As Columbia Threadneedle Investments prepares to join Aberdeen Asset Management and Canada Life in re-opening its £1.4bn property fund, doubts persist over the future of the UK’s commercial property market.
The Brexit vote brought three years of double-digit returns from UK property investments to a juddering halt. By early July, panicked investors clamouring to withdraw their cash forced seven vehicles to be “gated” – preventing redemptions because fund groups couldn’t hope to sell their directly-owned, illiquid assets fast enough to keep up with demand from fleeing investors.
But was this crisis of confidence overblown?
Investment in UK property fell in August
Recent data paints a bleak picture. Investment in commercial property fell again last month. Offices, retail locations and hotels were hit particularly hard, with the total deal value down by more than 25 per cent compared to July – at just £1.57bn. July’s figure had itself been crimped by the vote to leave the EU the previous month.
Capital Economics’s Ed Stansfield pointed out that the only time that deal activity had been lower in value terms for an August had been in 2009, at the height of the credit crunch. The 55 deals done last month was the lowest volume ever recorded for an August.
Tenants aren't going anywhere
“But investors should look at the fundamentals,” says Don Jordison, managing director of property at Columbia Threadneedle. “Which in property’s case means tenants.”
Indeed, 90 per cent of the occupants of the Threadneedle UK Property Authorised Investment fund’s properties who have faced a contractual break point since 24 June have stayed, says Jordison. Darius McDermott, managing director of Chelsea Financial Services, points to the fact that the average property sale made by the fund is just 1 per cent lower in value than before Brexit. The current yield is considerable at 6.6 per cent.
“There was a huge emotional component to the referendum,” says Jordison. “Property suffered because it’s such a tangible investment. But UK property is more than a few skyscrapers in the City. Our occupiers are in shops, shopping centres, retail warehouses, offices, manufacturing and distribution centres across the UK.”
Brexit may be simply providing a correction. “It has put the microscope on property pricing,” says Gerry Ferguson, manager of the Aberdeen UK Property fund. “Today, it’s all about asset allocation. People invest through platforms rather than individually. My impression is that people were holding a slightly overweight position in property a bit longer than they had anticipated, given that interest rates and gilt yields are so low.”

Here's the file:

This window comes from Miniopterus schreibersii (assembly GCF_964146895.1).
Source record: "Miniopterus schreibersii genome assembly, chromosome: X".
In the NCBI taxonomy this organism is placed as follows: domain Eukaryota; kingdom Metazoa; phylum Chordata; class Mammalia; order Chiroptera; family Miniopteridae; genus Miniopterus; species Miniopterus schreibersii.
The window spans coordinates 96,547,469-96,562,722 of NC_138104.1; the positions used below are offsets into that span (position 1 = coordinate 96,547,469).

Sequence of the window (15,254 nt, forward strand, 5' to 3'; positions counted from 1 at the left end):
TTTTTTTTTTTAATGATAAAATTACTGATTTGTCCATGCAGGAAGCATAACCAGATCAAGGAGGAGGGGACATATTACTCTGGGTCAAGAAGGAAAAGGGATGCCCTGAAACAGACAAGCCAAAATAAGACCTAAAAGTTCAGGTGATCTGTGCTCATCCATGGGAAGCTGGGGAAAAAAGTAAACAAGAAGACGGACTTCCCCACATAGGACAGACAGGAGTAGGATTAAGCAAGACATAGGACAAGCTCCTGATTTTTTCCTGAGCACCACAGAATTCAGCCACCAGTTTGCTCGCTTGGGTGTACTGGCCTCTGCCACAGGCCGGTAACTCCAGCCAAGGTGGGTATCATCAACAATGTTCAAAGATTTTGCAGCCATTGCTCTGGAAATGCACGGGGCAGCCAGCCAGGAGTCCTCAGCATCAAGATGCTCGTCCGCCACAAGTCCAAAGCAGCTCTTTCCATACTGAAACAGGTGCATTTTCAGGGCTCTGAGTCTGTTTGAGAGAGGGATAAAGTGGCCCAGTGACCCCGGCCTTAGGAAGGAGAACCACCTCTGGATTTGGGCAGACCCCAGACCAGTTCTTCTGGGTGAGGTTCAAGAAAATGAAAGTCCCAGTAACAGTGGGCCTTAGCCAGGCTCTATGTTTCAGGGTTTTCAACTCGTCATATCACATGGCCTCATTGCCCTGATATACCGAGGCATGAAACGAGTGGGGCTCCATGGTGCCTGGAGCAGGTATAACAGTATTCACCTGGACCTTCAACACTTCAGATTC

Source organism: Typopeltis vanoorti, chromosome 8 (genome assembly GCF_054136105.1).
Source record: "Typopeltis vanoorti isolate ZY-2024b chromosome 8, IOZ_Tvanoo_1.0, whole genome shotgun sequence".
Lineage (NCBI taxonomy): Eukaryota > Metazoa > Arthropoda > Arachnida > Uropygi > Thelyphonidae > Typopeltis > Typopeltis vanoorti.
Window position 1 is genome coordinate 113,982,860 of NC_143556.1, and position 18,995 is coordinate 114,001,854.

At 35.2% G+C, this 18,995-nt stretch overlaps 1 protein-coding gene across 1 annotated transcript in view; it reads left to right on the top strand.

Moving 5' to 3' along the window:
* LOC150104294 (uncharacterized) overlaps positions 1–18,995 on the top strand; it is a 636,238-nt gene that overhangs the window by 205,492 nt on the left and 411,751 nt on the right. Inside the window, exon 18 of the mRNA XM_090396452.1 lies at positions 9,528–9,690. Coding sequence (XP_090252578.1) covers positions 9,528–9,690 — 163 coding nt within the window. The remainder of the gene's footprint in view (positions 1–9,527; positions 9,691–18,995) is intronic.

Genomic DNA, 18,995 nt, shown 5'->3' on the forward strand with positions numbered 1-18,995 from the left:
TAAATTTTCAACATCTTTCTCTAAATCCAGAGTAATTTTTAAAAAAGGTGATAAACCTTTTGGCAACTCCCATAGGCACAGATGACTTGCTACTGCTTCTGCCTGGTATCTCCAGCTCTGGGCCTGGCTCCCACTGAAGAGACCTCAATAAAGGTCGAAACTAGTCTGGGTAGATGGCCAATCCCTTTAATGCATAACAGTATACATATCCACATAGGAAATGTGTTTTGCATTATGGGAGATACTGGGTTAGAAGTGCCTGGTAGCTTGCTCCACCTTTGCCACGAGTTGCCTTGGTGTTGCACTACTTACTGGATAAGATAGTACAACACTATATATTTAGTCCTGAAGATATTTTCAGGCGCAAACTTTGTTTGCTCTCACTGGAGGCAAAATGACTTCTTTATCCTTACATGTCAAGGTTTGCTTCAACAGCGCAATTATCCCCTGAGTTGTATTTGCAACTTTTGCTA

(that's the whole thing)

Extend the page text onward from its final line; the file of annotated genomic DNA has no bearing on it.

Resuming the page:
According to Jordison, the 5 per cent increase in stamp duty delivered in the March Budget made non-institutional investors think that the market had peaked. “People in daily-dealt funds saw their investment go down 1 per cent. Over the next few months, high net inflows turned to outflows, which meant that these funds – ours included – had to swing their price 6–7 per cent.” When the referendum struck, confidence was already at a low ebb.
A source of diversification and income
A repeat of the commercial property exodus which accompanied the financial crisis was always unlikely.
First, leverage ratios comparing funds’ debt with total assets are much lower now than they were during the crisis, when large scale redemptions from UK property funds last occurred.
While UK investors may have taken pause this summer, appetite from overseas investors has actually increased. Net investment from abroad was higher last month – at £855m – than the three which preceded it, as weaker sterling has given foreign buyers greater purchasing power in the UK.
Moreover, commercial property continues to offer diversification and income at a time when other asset classes don’t.
Nevertheless, Ferguson advocates a cautious approach. He admits that the occupational market in London and the South East has come under some pressure, and there will be a knock-on effect for rental growth prospects over the next couple of years. “But there has also been the emergence of some equity capital from America, and London will continue to be very much a global city.”